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PE Realty Connect India

As the Indian real estate sector faces several financial constraints, private equity investors are cashing in on the opportunity, providing funds at substantially higher rates

At a time when funding sources for real estate companies dry up, private equity (PE) investors have continued to raise money in the domestic and overseas markets, to invest in India’s real estate. PE investors have cashed in on the opportunity, providing funds at substantially higher rates, as the real estate sector faces severe financial constraints.

At least half-a-dozen financial institutions have raised funds recently for investment in real estate projects. The list include ASK Investment Holdings (Rs 1,000 crore), Kotak Realty (Rs 523 crore), India Infoline Venture Capital (Rs 500 crore and Rs 200 crore) and Motilal Oswal’s India Realty Excellence Fund (Rs 200 crore).

“PE investors in real estate have, over the past two years, changed their investment strategy with a more risk-averse approach,” says Avinash Gupta, head – financial advisory, Deloitte India. According to him, they are now taking exposure to projects with higher cash flow visibility in the short to mid term (three to five years), which translates to investments in mid-size (non-township) residential developments and projects with key approvals already in place.

PE investors are targeting tier-I cities only and tier-II cities are no longer on their radar.

“Over the past two years, a lot of non banking finance companies (NBFCs) have also come up focusing on high-yield real estate lending as a proxy to real estate equity investing. There are more than 10 NBFCs in this space that have lent money to developers and are quite active in the market. These NBFCs have gone for a more protected structure with hard security and escrowed cash flows,” adds Gupta.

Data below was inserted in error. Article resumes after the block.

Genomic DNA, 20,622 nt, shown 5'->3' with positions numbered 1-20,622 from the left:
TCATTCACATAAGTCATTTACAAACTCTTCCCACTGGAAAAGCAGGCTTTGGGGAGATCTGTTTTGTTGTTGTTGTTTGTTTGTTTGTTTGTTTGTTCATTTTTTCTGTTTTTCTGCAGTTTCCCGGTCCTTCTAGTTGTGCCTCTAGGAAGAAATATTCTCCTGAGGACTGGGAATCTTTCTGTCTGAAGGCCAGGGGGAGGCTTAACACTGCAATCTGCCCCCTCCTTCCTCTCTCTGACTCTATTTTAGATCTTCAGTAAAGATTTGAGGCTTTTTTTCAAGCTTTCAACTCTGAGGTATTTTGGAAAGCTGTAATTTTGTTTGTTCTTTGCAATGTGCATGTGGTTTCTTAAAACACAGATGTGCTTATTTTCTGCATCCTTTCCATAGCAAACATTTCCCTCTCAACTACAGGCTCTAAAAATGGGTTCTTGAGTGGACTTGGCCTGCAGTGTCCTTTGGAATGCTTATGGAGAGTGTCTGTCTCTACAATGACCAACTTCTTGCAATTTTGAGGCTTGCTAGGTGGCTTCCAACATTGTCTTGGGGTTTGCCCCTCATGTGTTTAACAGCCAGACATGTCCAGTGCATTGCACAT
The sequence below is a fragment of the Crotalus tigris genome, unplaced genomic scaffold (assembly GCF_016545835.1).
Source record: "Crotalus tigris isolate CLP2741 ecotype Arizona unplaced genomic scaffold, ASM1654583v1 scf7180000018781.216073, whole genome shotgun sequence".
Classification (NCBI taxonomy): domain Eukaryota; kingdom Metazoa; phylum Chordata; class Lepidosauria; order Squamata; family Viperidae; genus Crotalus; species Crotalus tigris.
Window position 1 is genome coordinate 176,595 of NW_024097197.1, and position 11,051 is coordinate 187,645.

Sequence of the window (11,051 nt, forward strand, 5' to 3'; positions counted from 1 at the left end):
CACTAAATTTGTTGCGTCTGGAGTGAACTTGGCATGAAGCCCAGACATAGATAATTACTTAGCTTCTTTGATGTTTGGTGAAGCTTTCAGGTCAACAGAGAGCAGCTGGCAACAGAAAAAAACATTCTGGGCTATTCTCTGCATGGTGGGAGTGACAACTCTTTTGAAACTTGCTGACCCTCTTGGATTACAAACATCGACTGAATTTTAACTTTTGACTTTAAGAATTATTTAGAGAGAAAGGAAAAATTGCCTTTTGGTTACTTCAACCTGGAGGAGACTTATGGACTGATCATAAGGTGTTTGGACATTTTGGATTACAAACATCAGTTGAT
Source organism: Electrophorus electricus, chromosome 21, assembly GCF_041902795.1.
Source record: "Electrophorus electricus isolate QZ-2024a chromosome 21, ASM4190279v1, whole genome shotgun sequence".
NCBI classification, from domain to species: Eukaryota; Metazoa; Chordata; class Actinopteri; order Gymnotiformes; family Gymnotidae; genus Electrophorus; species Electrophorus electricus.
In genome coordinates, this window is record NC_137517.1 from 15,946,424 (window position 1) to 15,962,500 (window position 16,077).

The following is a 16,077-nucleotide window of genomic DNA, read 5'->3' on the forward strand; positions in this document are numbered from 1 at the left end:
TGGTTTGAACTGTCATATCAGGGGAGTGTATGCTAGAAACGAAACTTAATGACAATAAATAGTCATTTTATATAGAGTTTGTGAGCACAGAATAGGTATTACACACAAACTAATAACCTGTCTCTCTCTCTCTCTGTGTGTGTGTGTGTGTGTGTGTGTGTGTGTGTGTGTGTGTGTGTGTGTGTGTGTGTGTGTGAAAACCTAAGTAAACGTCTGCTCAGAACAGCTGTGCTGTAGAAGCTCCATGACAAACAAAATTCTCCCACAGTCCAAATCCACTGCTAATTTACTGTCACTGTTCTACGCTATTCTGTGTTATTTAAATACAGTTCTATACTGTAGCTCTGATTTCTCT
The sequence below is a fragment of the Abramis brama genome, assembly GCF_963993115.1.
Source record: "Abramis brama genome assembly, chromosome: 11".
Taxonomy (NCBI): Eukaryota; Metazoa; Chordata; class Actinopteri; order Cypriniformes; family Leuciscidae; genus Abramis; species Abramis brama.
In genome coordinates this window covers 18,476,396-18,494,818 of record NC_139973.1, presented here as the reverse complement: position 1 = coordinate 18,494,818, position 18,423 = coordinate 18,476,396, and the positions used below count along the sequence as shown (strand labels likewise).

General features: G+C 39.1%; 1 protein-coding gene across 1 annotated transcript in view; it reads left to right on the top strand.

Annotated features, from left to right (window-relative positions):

Tapping overseas investors is also catching up among real estate financiers. ASK group, for instance, is in advanced stages of raising funds abroad through its Singapore-based subsidiary, ASK Capital Management, which has already received approval from Monetary Authority of Singapore for its ASK India Real Estate Special Opportunities Fund. The ASK overseas fund worth $200 million is domiciled in Singapore. According a senior company official, the fund-raising starts by October, with first closing targeted by March 2013, while the target for final close is by 2013-end. The investment strategy is clearly spelt out: project-level, mid-segment residential developments in top five cities of India.

Key investors that ASK is targeting for investments in the overseas fund include family offices, ultra HNIs, institutions, sovereign funds and endowments.

Kotak Realty is another PE raising funds abroad. “We have recently launched an offshore fund. Our fund-raising plan is flexible, as per demand,” said V Hari Krishna, director, Kotak Realty Fund, without disclosing further details about their offshore fund.

In January, Red Fort Capital, an international PE player raised $500 million from international investors for residential and commercial real estate in India.

ASK Investment Strategy, as described by its top management recently, includes investments in top seven cities — Mumbai, Delhi–NCR, Bangalore, Chennai, Pune, Hyderabad and Kolkata, and focuses on projects within city and suburban limits and partnering with prudently managed developers. In Mumbai, ASK has invested in two redevelopment projects in Mulund West (6.9 acres) and Chembur (3.8 acres) by two developers, Rajesh Builders (Rs 92 crore) and Godrej Properties subsidiary Godrej Landmark Redevelopers (3.8 acres/Rs 22 crore). It is investing in a few more projects. Last week, it announced an investment of Rs 77 crore in a residential project in Bangalore being executed by Mantri Devel­opers over 2.72 acres in the heart of the city called Lalbagh Road.